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Ask QuestionPosted by Uday Gowda M 3 years, 9 months ago

- 2 answers

Gaurav Seth 3 years, 9 months ago

The degree measure of 1 radian (taking π = (22 / 7)) is **57°16’22” (approx.)**

π = radian = 180°

∴ 1 radian = | <center>180°</center> | |

π |

= | <center>180 × 7°</center> | |

22 |

= | <center>630</center> | = 57 | <center>3</center> | ° | |

11 | 11 |

= 57° | <center>3</center> | × 60" = 57° | <center>180'</center> | ||

11 | 11 |

= 57°16' | <center>4</center> | × 60" = 57°16'22" |

Posted by Dhiya Praveena 3 years, 10 months ago

- 2 answers

Posted by Srikant Khuntia 3 years, 10 months ago

- 1 answers

Yogita Ingle 3 years, 10 months ago

Newton’s laws of motion imply the relationship between an object’s motion and the forces acting on it. In the first law, we come to understand that an object will not change its motion unless a force acts on it. The second law states that the force on an object is equal to its mass times its acceleration. And, finally, the third law states that for every action, there is an equal and opposite reaction.

**What are some daily life examples of Newton’s 1st, 2nd and 3rd laws of motion?**

Riding a bicycle is a good example of Newton’s 2nd law. In this example, the bicycle is the mass. The leg muscles pushing on the pedals of the bicycle is the force.

- The motion of a ball falling through the atmosphere, or a model rocket being launched up into the atmosphere are both excellent examples of Newton’s 1st law.
- You hit a wall with a certain amount of force, and the wall returns that same amount of force. This is an example of Newton’s 3rd law.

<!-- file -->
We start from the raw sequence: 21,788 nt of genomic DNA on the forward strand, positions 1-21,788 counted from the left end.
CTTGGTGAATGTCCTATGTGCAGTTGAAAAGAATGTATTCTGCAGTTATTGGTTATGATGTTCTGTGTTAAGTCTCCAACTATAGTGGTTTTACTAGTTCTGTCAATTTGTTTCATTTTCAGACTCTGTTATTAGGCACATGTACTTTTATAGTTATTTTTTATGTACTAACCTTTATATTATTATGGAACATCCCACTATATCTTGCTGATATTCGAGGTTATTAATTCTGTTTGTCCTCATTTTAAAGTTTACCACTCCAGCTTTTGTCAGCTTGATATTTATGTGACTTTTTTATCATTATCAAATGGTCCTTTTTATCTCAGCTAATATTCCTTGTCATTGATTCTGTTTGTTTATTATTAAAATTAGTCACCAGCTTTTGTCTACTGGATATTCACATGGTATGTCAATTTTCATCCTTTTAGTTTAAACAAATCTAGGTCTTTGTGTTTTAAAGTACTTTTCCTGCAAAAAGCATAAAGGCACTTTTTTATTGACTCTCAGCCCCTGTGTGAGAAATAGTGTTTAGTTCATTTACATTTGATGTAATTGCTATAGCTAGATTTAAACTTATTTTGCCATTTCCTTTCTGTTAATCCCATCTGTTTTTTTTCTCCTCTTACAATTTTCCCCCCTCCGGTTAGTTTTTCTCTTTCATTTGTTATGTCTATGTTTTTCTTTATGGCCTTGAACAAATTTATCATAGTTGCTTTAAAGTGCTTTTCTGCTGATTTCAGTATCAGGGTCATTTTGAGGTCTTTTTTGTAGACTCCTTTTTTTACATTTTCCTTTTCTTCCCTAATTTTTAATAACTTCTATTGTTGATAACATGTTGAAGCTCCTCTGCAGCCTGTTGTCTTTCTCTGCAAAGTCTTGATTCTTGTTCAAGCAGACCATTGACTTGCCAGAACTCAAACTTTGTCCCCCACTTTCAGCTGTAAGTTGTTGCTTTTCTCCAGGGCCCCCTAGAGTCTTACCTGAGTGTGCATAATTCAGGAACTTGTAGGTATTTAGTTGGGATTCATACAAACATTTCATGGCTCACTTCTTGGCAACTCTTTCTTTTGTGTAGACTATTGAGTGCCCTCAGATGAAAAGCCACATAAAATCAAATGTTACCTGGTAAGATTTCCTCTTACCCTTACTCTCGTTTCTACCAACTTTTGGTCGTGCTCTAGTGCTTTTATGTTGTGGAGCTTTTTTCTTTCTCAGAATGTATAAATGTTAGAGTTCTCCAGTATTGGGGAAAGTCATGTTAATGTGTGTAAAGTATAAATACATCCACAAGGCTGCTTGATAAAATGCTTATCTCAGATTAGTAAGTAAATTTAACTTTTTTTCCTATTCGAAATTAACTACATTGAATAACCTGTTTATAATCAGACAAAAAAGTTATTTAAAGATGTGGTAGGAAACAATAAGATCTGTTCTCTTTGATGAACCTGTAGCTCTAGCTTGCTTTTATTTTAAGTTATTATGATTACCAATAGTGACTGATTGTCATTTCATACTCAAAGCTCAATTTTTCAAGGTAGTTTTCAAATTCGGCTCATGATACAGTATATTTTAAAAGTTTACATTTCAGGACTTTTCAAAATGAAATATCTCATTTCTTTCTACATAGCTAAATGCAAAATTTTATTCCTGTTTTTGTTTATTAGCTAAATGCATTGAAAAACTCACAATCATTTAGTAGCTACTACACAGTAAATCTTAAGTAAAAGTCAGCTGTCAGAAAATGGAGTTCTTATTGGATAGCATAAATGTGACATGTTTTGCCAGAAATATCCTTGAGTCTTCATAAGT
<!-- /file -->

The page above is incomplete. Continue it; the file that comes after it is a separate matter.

Posted by Khan Khan 3 years, 11 months ago

- 3 answers

Nishant Sharma 3 years, 4 months ago

Yogita Ingle 3 years, 11 months ago

- Velocity: Velocity is the speed of an object moving in a definite direction.
- The SI unit of velocity is also metre per second.
- Velocity is a vector quantity; it has both magnitude and direction.

Posted by Tanu Kamble 3 years, 11 months ago

- 2 answers

Shivam Yadav 3 years, 11 months ago

Gaurav Seth 3 years, 11 months ago

Consider a parallel plate capacitor without any dielectric medium (vacuum) between the plates. Let A be the area of the plates and d be the plate separation. The two plates have charges Q and – Q. Since d is much smaller than the linear dimension of the plates (d^{2} << A),

Plate 1 has surface charge density σ = Q/A and plate 2 has a surface charge density – σ. Using earlier result of the electric field in different regions is: Outer region I (region above the plate 1),

Outer region II (region below the plate 2),

In the inner region between the plates 1 and 2, the electric fields due to the two charged plates add up, giving

The direction of electric field is from the positive to the negative plate. Thus, the electric field is localised between the two plates and is uniform throughout. For plates with finite area, this will not be true near the outer boundaries of the plates. The field lines bend outward at the edges – an effect called **‘fringing of the field’**. Hence σ will not be strictly uniform on the entire plate.

However, for d^{2} << A, these effects can be ignored in the regions sufficiently far from the edges, and the field there is given by Eq. (1). Now for uniform electric field, potential difference is simply the electric field times the distance between the plates, that is,

The capacitance C of the parallel plate capacitor is then

which, as expected, depends only on the geometry of the system.

Posted by Gulshan Kumar 4 years ago

- 4 answers

Ziya Rehaman 3 years, 8 months ago